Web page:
Home > News > How to Protect the Business Against a Data Breach/Ransomware

Latest news

How to Protect the Business Against a Data Breach/Ransomware

Posted on

Threats to the business can come in various forms but by far the most common and significant is a data breach. Usually leveraged via a successful phishing or spear phishing attack, this then results in either sensitive information (such as a username and/or password) being disclosed or a compromise of target endpoints such as laptops or mobile devices 

Both attack vectors could then see unauthorised remote logins to organisational services or data, which an attacker can then use to exfiltrate sensitive information. This could include personal data (names, addresses, dates of birth, medical data et al), banking details, credit card information, or company intellectual property. 

The information will then either be sold (usually at a price per record), used to target other individuals with fraudulent attacks, or be associated with a ransomware situation where either it may then be permanently encrypted and/or released publicly if the attackers do not receive payment within a certain time. Over the last few years, it’s this latter scenario that has come to dominate, as organised criminal gangs become more adept at extorting funds from targets.

Are you prepared?

Yet, despite the dearth of data breaches reported year after year, organisations still fail to prepare for what is rapidly becoming almost inevitable. If the business isn’t ready, it can’t respond effectively or communicate with internal and external stakeholders such as customers and clients, C-Suite and third-party organisations such as the ICO. This results in a loss of confidence and unwanted publicity, as well as the organisation spending unnecessary time resolving incidents effectively and the potential financial loss of paying the ransom. 

To protect themselves from such attacks, organisations should implement a variety of defences. It’s important to deliver regular security awareness programs to staff, warning of the risk of clicking on unknown links or opening files or attachments, for instance, but these need to be regularly scheduled and be appropriate. The most effective security awareness briefings will be relatively succinct and interesting to staff, for example by containing relevant and interesting examples of the potential impacts, rather than being a lecture.

With regards to technical security controls, the business should implement endpoint and cloud-based protection which can protect against known and new attacks and as well as monitoring and alerting systems to facilitate rapid identification and reporting of any potential attempts and actual breaches within the business environment. Also, put in place strong endpoint configuration that limits the privileges of users, restricts the execution of unknown and untrusted applications and reduces the attack surface through reduction of unnecessary functionality (Command Prompts, Powershell, default bundled software etc).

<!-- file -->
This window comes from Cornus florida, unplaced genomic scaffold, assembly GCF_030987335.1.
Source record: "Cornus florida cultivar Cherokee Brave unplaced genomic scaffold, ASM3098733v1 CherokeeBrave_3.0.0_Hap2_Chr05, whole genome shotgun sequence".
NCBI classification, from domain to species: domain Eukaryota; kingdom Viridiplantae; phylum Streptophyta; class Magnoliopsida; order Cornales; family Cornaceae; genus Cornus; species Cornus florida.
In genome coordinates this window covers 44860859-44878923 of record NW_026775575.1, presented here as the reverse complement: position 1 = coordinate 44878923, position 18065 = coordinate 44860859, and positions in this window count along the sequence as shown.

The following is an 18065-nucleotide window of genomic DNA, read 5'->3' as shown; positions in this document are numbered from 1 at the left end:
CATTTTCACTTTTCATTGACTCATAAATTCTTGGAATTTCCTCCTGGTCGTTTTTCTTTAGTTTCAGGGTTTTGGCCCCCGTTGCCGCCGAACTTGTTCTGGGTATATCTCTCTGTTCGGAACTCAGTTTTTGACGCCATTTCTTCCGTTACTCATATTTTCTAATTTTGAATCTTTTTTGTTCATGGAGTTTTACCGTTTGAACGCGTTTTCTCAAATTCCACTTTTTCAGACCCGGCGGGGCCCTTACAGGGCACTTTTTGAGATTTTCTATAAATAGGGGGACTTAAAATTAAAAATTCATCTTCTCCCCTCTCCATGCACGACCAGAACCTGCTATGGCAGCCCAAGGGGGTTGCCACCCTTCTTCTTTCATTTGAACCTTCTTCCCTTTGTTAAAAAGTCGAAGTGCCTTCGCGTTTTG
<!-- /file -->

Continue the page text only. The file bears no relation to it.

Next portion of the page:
Locking down data is essential so ensure that data storage is resilient to unauthorised attempts to modify files, using techniques such as inherent versioning and/or offline data snapshots and backups. Remain vigilant through the implementation of monitoring and alerting mechanisms across server, endpoint and cloud environments and keep things fresh through regular security reviews of device endpoints and data storage and applications to test their resilience to ransomware attacks. 

If the worst does happen, you’ll want to rely on an effective incident response plan being in place as well as team preparedness, having conducted scenario-based penetration testing (“red team”) attack simulations as well as desktop simulated breach exercises to ensure that the security teams know how to handle breaches quickly and effectively.

Policy and process

However, it cannot be overstated how important it is to have a reasonable and applicable (to the business) set of security policies, procedures and plans to support information security and to govern user behaviour. 

An overarching information security policy should put security centre stage and reveal the management commitment to it as well as prescribing a framework of other documents such as an acceptable use policy, incident response plan, access control and data handling policies. Many organisations are now already aligned or certified to standards such as ISO27001, which provides a framework for management of an information security management system (ISMS). 

Be Proactive

Finally, be proactive. Regularly review the data that is being collected and stored by the organisation, whether on-premise or in the cloud, assess its importance to the business and ensure that there are suitable controls in place to protect it from exposures and loss. Ensure that offline backups, snapshots, and/or data versioning exist and consider the impact of data being deleted, encrypted or leaked. Regularly advise your staff on existing and new cyber security threats, and consider future and evolving attacks such as voice/messaging attacks, as detection of email based phishing attacks forces attackers to seek alternative avenues.


Latest tweets

Phil Robinson, Principal Consultant at @prisminfosec, details how addressing cyber maturity can improve a business’ cybersecurity strategy.
#CyberMaturity #Cybersecurity

Click the link below to discover more⬇️

Congratulations to the following companies who are now certified to #CyberEssentials via our great Certification Bodies: Atlantic Limited via @prisminfosec and Ashbrook Research & Consultancy Ltd via @sericsystems

Sign up to our newsletter

  • Fields marked with an * are mandatory

  • This field is for validation purposes and should be left unchanged.